(5) is never going to work; there are too many variables.

(2) and (4) come remarkably close to (1) in terms of elevation and (3) is perfectly in line with horizontal traversing and offers an intuitive shot. I use a combination of this (for traversing) and gap aiming based on the top tip.

I have seen Chinese gangsta shooters, who use very short tubes aim with the pouch under he eye and gap aiming relative to the top tip. That makes sense.

It would seem for butterfly that it would make sense to draw the arms level with the bands below the eye across the clavicles/ base of the throat and use an elevated peep sight above the top fork to aim. I am not sure about the safety of shooting a projectile across the throat when it will already have picked up substantial velocity by the time it passes your neck, especially if combined with a flip action, but I have never heard of a related injury.
Dan, thank you much for doing this!
i´m glad for all the analysis you have done with this video, very good!

Tobias

Dan, thank you much for doing this!i´m glad for all the analysis you have done with this video, very good!Tobias


Thank you Tobias. Thank you for your contribution to the sport via this video and your support of the analysis and observations.

I am also super grateful to Jörg for filming this and agreeing to let me write about it.

I am also thankful for Jörg's sending his readers here. I hope they can comment and contribute to the discussion as you did. Here is a reciprocal link to his blog:

http://slingshotchan...ds-science.html
thanks a lot again
I guess you would have to use single bands to allow the long stretch. I may try that sometime. You would lose draw weight but could gain on the time the projectile is under acceleration. It would take a lot of practice as the hand that draws back will be difficult to lock in the same place each time for accuracy!!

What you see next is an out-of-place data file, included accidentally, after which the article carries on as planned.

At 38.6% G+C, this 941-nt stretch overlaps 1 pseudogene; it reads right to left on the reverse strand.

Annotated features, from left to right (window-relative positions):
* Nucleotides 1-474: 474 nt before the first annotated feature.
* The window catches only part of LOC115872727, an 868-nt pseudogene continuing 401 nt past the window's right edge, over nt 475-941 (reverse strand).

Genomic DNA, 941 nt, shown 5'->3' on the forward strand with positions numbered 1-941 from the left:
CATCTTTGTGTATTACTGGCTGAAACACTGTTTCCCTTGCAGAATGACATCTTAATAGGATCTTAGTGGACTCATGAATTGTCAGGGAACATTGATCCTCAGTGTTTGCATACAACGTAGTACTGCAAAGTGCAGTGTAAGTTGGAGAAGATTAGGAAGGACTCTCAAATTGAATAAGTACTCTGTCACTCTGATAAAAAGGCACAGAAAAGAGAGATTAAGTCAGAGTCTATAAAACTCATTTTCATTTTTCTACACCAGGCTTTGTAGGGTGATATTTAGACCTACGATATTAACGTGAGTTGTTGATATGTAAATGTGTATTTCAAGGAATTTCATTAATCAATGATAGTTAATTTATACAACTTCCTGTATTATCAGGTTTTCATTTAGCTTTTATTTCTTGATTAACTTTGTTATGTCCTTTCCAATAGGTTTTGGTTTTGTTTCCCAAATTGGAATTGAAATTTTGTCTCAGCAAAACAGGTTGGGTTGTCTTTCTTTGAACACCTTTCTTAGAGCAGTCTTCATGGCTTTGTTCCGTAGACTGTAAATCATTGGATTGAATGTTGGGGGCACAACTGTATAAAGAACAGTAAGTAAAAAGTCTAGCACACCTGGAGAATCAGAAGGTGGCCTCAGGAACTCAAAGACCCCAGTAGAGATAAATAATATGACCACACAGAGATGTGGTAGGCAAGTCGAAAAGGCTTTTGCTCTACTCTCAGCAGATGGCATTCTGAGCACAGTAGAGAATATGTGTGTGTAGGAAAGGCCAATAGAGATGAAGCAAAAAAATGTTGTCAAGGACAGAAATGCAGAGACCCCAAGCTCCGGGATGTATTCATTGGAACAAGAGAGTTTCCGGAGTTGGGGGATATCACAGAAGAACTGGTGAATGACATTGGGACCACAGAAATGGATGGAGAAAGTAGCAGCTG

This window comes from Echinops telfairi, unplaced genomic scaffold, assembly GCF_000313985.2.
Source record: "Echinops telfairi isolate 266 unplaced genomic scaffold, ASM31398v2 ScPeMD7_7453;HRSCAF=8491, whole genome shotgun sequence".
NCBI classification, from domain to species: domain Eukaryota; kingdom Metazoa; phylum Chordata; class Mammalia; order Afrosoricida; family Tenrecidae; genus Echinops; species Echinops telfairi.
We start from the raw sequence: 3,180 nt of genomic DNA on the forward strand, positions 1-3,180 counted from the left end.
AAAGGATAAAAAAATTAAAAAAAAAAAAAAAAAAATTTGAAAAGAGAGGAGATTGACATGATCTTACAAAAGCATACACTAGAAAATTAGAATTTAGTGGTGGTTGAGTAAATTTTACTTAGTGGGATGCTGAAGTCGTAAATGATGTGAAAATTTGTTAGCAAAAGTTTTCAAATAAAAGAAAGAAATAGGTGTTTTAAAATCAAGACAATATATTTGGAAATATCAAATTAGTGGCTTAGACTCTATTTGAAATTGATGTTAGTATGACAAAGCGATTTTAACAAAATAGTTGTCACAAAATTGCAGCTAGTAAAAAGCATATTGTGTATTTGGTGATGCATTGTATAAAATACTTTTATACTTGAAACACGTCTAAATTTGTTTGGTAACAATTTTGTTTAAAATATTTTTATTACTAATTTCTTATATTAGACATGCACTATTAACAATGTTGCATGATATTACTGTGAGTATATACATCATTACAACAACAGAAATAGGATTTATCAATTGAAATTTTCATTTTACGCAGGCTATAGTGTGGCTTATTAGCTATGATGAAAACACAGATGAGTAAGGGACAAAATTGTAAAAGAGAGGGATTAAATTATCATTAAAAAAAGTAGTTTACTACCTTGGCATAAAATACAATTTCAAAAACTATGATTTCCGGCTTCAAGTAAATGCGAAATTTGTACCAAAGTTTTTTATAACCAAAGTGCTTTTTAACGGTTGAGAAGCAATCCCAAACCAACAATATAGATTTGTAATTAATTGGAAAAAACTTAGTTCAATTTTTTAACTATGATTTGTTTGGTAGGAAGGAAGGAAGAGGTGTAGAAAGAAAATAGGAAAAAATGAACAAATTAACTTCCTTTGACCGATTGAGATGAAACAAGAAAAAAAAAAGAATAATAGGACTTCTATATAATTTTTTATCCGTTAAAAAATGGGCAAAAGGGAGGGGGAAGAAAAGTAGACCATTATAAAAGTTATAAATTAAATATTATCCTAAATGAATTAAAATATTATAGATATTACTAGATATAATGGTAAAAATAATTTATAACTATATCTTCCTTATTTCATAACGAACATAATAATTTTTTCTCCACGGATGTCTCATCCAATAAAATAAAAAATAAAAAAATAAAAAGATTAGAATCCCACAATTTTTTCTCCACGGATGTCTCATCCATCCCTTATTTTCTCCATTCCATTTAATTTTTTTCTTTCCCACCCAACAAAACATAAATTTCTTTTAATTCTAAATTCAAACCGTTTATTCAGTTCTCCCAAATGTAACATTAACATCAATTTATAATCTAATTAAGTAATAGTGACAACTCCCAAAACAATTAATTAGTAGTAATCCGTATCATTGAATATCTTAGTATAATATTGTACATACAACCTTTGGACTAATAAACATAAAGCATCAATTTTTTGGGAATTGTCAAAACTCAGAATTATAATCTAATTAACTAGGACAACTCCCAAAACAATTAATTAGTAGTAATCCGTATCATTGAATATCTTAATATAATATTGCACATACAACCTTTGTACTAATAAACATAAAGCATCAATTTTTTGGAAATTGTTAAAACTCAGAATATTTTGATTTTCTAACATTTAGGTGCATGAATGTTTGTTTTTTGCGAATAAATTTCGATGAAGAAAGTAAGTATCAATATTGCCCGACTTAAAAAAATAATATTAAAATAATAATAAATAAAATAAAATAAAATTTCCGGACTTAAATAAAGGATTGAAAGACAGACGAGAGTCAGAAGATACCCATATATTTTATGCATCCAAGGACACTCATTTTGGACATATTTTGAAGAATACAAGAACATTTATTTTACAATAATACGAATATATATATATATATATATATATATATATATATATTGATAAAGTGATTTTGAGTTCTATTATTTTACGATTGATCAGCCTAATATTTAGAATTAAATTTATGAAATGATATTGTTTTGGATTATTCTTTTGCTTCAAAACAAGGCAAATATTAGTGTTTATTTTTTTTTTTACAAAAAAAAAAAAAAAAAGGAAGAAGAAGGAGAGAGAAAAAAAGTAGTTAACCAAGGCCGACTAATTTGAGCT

Very interesting, I really liked.
Thank you
I wonder what would happen to "Line 1" if the fork was square to the pouch, and the bands were drawn to exactly the same distance. I wonder if Line 1 and Line 4 would have been identical. If they were, that would be a good case for a swiveling fork.

I wonder what would happen to "Line 1" if the fork was square to the pouch, and the bands were drawn to exactly the same distance. I wonder if Line 1 and Line 4 would have been identical. If they were, that would be a good case for a swiveling fork.


I also wonder. I think the design and grip used here approximates to a swivel, although not effectively. I think that the strange track of the ball (line 1) is due to the pouch grip and release. I grip like this with my wrist cocked forward:

Posted Image

I'm not saying it's better, but we need to look for better ways to grip.
dan, you need to know that this is not my typical shooting style! i shot only like tihs because the camera can see the lines on the bands! i think i can hit noting with this style! was only for the Video. and a one off shot. i shot not sideway.

I was wondering why you did not already have the other video taken with the non-tapered bands, that's a good shot, you can see how straight the flight phat with this grip is.
my fistgrip are very good for very strong bands! Destin test this bands with the normal thumb index finger grip, he can´t draw it full.

the fork was not swiveling! it was a fix fork. wie have no rotating fork slingshot this Day.

the grip you test there is not good for bands up to 15kg draw weight in Butterfly.
maybe this work for weak bands.

Tobias

My Picture

user(s) viewing

members, guests, anonymous users

March 2017

S M T W T F S
   1234
567891011
12131415161718
192021222324 25
262728293031 

Search My Blog

--Click to Remove Ads--